Charles Gilliand is the Real Estate Center’s land market expert. He has been studying land prices since the 1980s and is known throughout the state as the man to go to if you have questions about Texas land. In 2010, he was inducted into the Farm Credit Bank of Texas Hall of Honor for his “significant contributions to agriculture.” At the Center, Dr. Gilliland concentrates on research of appraisal issues, development issues, property rights, rural land markets, property taxation, water marketing, and associated issues. Despite all of the bad news we heard in 2014, none of that bad news made any difference in land prices. Corn prices were down 51 percent, cotton dropped 29 percent and oil staggered 50 percent. Rig counts in the Eagle Ford were down 49 %; in the Permian Basin they are down 54 %, and overall in the U.S. they are down 50 %. None of this seems to matter, as the response has been: who cares?
We continued to see a strong demand for recreational properties. There was a strong demand for crop land and prices went up 9 percent. Land prices are up 33 percent since 2009, and up 124 percent since 2004. In 2014, the statewide average for land was $2,364 per acre. It took us 38 years to top $1,000 per acre and only 9 years from that point to top $2,000 an acre. The average price for small tract rural land in 2014 was $5,049 per acre.
Historically, we see a strong and close co-movement between oil and land with land prices following oil prices after a one to three year lag. In other words, we might expect land prices to go down 1-3 years after oil drops. Therefore, oil prices have been the leading indicator of Texas land prices. When oil stalled in 1980, land stalled in 1985. During the years between 1985-2000 prices remained pretty stagnant.
Monthly oil prices started to decline in December 2014 and in January 2015, so a case could be made that oil prices haven’t had time to act on the land markets yet. Texas personal income in relationship to land prices may have more effect on the amount of land that changes hands as opposed to the actual price of the land. Our current economic issues include: oil prices, drought, bumper crop depress prices, rising interest rates (?), and a currency ‘struggle’.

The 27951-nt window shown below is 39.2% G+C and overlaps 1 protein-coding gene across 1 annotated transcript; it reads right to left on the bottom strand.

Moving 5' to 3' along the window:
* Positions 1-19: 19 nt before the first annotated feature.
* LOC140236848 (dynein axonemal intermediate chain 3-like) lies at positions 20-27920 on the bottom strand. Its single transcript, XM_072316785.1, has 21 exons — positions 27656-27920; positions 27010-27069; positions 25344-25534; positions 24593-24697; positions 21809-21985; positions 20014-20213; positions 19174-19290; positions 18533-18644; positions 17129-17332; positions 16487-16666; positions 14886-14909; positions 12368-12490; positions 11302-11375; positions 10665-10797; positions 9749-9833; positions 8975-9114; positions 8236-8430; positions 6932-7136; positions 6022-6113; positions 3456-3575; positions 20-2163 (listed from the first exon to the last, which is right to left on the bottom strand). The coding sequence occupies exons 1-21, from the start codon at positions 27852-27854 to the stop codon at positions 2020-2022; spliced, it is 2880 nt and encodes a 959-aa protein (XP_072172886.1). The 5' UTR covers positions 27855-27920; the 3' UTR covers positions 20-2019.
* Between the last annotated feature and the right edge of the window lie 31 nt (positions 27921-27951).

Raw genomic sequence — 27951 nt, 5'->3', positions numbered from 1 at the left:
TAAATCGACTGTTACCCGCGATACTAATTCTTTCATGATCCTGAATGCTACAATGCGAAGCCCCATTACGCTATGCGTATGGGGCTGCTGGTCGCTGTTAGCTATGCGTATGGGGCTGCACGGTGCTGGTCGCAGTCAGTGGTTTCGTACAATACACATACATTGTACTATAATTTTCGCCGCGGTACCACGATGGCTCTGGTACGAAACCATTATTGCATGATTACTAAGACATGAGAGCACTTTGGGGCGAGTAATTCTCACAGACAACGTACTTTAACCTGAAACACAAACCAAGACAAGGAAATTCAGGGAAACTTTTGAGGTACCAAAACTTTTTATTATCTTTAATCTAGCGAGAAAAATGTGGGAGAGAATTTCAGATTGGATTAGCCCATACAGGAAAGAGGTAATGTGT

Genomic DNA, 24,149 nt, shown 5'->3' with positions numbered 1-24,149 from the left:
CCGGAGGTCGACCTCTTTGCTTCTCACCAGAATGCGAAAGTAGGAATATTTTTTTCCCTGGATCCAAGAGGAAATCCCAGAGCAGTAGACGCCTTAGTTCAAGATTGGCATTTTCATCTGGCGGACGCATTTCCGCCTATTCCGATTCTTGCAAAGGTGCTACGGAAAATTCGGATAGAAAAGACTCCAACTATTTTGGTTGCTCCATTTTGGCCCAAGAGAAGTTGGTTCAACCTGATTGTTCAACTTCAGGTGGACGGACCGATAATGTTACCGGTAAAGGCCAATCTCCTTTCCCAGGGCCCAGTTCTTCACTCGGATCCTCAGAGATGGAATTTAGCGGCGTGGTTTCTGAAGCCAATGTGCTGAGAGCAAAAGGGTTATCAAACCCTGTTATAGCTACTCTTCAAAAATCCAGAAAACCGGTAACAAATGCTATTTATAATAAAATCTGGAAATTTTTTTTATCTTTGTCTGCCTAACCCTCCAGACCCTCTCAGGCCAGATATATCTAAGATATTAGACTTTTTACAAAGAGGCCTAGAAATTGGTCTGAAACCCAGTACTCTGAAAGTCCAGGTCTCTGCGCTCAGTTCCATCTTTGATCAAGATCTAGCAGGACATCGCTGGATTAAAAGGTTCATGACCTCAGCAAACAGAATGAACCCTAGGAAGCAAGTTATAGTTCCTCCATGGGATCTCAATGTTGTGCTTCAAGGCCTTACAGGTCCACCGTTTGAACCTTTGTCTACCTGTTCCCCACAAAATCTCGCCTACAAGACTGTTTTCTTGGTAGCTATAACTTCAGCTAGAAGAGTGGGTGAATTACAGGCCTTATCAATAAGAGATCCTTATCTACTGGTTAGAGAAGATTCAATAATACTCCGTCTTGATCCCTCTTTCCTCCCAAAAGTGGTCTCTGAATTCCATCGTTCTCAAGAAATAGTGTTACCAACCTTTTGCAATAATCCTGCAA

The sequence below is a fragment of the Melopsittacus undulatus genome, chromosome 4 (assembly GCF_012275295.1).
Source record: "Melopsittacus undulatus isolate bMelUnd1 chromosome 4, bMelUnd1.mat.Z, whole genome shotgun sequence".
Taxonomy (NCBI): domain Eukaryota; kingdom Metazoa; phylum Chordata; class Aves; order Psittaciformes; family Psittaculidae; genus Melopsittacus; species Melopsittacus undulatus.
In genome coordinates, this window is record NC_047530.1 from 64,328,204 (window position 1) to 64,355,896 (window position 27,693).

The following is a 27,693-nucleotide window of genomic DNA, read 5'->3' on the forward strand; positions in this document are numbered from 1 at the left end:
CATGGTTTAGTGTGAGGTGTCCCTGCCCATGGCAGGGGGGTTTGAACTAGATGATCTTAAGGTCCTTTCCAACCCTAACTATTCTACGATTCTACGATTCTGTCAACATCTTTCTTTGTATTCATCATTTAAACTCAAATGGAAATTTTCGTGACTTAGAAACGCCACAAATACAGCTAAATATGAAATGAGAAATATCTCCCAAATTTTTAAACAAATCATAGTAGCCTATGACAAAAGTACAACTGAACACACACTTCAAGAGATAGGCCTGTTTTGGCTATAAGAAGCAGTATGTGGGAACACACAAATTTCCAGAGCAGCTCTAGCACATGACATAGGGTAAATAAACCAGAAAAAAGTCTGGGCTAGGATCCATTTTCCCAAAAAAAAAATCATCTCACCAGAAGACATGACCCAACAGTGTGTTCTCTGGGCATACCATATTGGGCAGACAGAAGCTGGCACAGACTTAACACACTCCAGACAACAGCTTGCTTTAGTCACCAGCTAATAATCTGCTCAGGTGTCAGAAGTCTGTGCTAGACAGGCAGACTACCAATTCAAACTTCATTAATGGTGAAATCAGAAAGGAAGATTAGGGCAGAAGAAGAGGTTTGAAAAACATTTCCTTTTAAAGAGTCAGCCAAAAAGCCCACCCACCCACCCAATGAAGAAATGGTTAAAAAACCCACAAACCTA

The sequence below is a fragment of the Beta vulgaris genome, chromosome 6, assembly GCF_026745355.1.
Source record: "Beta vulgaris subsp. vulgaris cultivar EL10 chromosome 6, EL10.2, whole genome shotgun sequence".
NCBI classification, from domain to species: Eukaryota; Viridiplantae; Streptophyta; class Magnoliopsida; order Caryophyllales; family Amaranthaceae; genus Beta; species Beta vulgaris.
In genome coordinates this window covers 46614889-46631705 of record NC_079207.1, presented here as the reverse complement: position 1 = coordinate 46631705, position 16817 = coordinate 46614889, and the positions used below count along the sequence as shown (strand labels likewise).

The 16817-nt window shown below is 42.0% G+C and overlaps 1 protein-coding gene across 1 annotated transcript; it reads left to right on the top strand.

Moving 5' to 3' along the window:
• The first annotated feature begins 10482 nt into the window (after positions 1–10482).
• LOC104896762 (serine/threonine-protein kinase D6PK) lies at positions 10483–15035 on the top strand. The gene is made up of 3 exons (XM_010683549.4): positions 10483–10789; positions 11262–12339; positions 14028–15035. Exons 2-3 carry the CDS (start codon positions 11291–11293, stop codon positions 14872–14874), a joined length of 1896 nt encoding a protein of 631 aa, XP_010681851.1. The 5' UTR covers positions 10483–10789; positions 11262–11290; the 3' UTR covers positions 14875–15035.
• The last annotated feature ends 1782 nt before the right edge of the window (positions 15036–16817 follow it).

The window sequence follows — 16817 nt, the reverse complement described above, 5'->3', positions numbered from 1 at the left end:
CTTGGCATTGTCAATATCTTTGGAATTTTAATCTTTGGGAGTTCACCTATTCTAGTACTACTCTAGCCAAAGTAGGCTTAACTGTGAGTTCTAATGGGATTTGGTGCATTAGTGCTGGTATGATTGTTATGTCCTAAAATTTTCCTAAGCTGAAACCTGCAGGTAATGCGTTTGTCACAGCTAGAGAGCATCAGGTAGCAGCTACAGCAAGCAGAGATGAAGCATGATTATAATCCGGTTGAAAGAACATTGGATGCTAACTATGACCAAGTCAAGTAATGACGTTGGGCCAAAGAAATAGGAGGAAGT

Prices seen in rural land for 2014: In region one, large tracts were up 10%, and small ones were up 12%. Small was defined as 160 acres or smaller. Out in the Panhandle and South Plains, there was not a lot of activity. What we did see was that larger property prices went up, but there was some retreating on smaller properties. The number of 2014 transactions was similar to what we saw in 2012 and 2013. In region 3 small property prices were strong at about $2,500 an acre, while larger ones were a little bit flat.
In the northeast section, small property is defined as less than 33 acres. Large property was up about 8%. During the last couple of years, the level of activity increased quite a lot; this area was the last one to start increasing after the big downturn in 2009, and the total number of acres was up substantially.
In region 5, the Gulf Coast and Brazos Bottom area, small property (less than 43 acres) is taking a break after a pretty big increase in 2013. Large properties did increase 10% but there was no remarkable movement in this area.
Region 7, comprised of Austin, Waco, and the Hill Country, defines small property as less than 50 acres. The average price was $7,764 per acre, while large price properties averaged $3,238. It’s a different market than it used to be. The Hill Country volume of activity was up again in 2014, although not quite the level we saw in 2005.
What lies ahead in 2015? A diversified economy will protect Texas. We anticipate a modest slow-down and for markets to continue to forge ahead. However, it will take time to work off the glut. It may be that diversification is less than we thought, and it may be that 2015 will be challenging for Texas.
We may want to make arrangements, as in preparing for some stormy weather. We expect to see some scrambling to find solutions, as buyers and sellers realign their desires and willingness to buy. This year we expect to see a slowdown in the number of acres that change hands, but prices are anticipated to stay steady or perhaps even improve. The key to our expectation that land prices aren’t going to decrease significantly despite what is happening in the oil market is this: Where else is a person going to invest money, especially as foreign investors still need to find a place to park their money.
[Janis Arnold for REDNews]